Legends and Satires from Medieval Literature

Legends and Satires from Medieval Literature

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Legends and Satires from Medieval Literature

Legends and Satires from Medieval Literature

Read FREE!

Excerpt

To create anew the walls and towers and gardens of the mediæval world is a comparatively easy task, now that we have so many aids to visualizing that departed age, but it is not so easy to make live again the thoughts and sentiments and beliefs of a vanished generation. All our study of history is valueless unless it brings a clearer revelation of the pulsing, ardent life of humanity. We search old records and old literature that we may find the true image of a world whose hopes and fears and loves prove to us the slow evolution of a progressive civilization in which all human beings share. Out of the failures and the doubts of one age comes the quicker power of another, and true progress looks both backward and forward. To cherish old traditions is both a duty and an inspiration.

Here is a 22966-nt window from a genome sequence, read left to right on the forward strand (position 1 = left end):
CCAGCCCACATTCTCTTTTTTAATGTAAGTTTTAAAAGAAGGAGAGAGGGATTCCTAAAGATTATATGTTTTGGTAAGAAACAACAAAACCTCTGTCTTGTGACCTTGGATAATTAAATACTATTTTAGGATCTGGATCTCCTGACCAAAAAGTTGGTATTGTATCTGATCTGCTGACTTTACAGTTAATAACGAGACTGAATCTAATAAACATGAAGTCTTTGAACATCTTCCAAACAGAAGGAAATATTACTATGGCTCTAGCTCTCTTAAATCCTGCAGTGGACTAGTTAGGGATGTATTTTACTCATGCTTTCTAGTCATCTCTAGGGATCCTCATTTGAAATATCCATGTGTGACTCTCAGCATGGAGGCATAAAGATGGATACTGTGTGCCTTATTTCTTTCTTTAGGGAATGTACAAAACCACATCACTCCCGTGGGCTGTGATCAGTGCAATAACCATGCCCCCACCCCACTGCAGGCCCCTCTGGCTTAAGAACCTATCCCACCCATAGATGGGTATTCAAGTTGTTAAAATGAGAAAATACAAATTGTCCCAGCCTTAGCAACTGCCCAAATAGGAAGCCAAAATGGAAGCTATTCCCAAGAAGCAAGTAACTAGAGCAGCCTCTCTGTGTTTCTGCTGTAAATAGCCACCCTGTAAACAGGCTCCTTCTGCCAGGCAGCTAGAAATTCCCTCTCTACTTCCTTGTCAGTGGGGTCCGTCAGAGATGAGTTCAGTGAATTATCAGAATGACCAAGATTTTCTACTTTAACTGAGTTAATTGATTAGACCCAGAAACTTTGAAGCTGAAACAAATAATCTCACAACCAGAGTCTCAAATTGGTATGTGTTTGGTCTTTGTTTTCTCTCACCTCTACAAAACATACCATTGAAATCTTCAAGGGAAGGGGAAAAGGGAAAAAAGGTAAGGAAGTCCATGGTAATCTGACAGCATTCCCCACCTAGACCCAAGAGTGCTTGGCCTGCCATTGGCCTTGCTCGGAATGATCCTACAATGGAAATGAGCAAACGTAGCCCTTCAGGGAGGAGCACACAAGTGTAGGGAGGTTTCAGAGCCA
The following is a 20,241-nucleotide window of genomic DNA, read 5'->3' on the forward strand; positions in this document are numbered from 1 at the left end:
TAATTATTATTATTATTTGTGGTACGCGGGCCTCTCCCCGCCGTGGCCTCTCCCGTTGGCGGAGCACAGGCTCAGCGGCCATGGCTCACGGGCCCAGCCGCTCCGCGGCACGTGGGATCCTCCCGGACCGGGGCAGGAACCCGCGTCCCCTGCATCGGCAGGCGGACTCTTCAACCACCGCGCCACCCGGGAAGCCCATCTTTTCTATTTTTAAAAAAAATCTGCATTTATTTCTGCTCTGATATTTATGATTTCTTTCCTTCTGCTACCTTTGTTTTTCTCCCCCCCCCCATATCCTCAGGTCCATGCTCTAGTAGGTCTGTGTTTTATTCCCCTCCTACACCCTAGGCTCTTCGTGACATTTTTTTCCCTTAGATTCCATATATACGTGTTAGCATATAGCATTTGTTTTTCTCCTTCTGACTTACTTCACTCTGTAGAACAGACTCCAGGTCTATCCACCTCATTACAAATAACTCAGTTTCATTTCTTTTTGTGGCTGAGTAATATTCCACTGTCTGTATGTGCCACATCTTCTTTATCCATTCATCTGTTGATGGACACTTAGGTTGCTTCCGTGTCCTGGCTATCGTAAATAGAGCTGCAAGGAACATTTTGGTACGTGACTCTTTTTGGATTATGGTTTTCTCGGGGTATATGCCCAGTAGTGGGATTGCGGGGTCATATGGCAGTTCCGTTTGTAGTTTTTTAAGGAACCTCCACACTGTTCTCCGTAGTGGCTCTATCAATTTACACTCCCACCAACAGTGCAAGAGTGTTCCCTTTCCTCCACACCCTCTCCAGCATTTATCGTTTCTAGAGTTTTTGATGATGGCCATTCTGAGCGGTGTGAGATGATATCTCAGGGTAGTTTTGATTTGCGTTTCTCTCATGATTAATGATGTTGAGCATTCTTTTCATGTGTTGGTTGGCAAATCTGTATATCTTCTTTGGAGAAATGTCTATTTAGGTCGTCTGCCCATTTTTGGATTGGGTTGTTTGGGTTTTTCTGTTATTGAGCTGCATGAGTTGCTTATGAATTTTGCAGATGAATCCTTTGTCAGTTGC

The reader who turns his face toward the world of mediæval England and France, seeking to know the spirit which animated our ancestors of six centuries ago, must recognize in plowman, hermit, knight, friar, or minstrel the fundamental fact that their life was actual and real, not a mere tissue of mediæval costume and mechanical movements. In order to understand that epoch it is essential for one to study in detail the works which picture the life of the day. The world of chivalry, with its brilliant pageantry and its vows of courtesy, loyalty, and liberality, is revealed in the pages of Froissart and in the many metrical . . .

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